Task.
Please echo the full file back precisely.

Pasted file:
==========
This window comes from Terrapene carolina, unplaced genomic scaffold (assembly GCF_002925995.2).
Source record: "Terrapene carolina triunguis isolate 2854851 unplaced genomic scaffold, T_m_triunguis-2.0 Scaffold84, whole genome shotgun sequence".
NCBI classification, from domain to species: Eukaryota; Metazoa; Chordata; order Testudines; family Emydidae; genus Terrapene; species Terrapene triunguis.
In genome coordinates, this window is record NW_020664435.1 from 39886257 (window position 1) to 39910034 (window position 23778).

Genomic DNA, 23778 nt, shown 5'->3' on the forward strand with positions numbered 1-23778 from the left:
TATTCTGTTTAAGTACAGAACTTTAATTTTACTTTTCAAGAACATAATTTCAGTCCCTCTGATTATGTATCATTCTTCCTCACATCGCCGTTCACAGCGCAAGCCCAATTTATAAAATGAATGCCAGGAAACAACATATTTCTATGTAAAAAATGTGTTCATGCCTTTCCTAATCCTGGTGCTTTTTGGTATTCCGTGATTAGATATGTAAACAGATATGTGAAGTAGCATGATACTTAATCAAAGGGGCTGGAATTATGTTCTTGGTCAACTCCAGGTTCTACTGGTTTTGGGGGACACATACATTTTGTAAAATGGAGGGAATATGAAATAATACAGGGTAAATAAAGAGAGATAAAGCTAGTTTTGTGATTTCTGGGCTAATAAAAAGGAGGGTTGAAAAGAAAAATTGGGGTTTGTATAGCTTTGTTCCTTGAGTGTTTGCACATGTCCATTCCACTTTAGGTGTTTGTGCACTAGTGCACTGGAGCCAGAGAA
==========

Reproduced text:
This window comes from Terrapene carolina, unplaced genomic scaffold (assembly GCF_002925995.2).
Source record: "Terrapene carolina triunguis isolate 2854851 unplaced genomic scaffold, T_m_triunguis-2.0 Scaffold84, whole genome shotgun sequence".
NCBI classification, from domain to species: Eukaryota; Metazoa; Chordata; order Testudines; family Emydidae; genus Terrapene; species Terrapene triunguis.
In genome coordinates, this window is record NW_020664435.1 from 39886257 (window position 1) to 39910034 (window position 23778).

Genomic DNA, 23778 nt, shown 5'->3' on the forward strand with positions numbered 1-23778 from the left:
TATTCTGTTTAAGTACAGAACTTTAATTTTACTTTTCAAGAACATAATTTCAGTCCCTCTGATTATGTATCATTCTTCCTCACATCGCCGTTCACAGCGCAAGCCCAATTTATAAAATGAATGCCAGGAAACAACATATTTCTATGTAAAAAATGTGTTCATGCCTTTCCTAATCCTGGTGCTTTTTGGTATTCCGTGATTAGATATGTAAACAGATATGTGAAGTAGCATGATACTTAATCAAAGGGGCTGGAATTATGTTCTTGGTCAACTCCAGGTTCTACTGGTTTTGGGGGACACATACATTTTGTAAAATGGAGGGAATATGAAATAATACAGGGTAAATAAAGAGAGATAAAGCTAGTTTTGTGATTTCTGGGCTAATAAAAAGGAGGGTTGAAAAGAAAAATTGGGGTTTGTATAGCTTTGTTCCTTGAGTGTTTGCACATGTCCATTCCACTTTAGGTGTTTGTGCACTAGTGCACTGGAGCCAGAGAA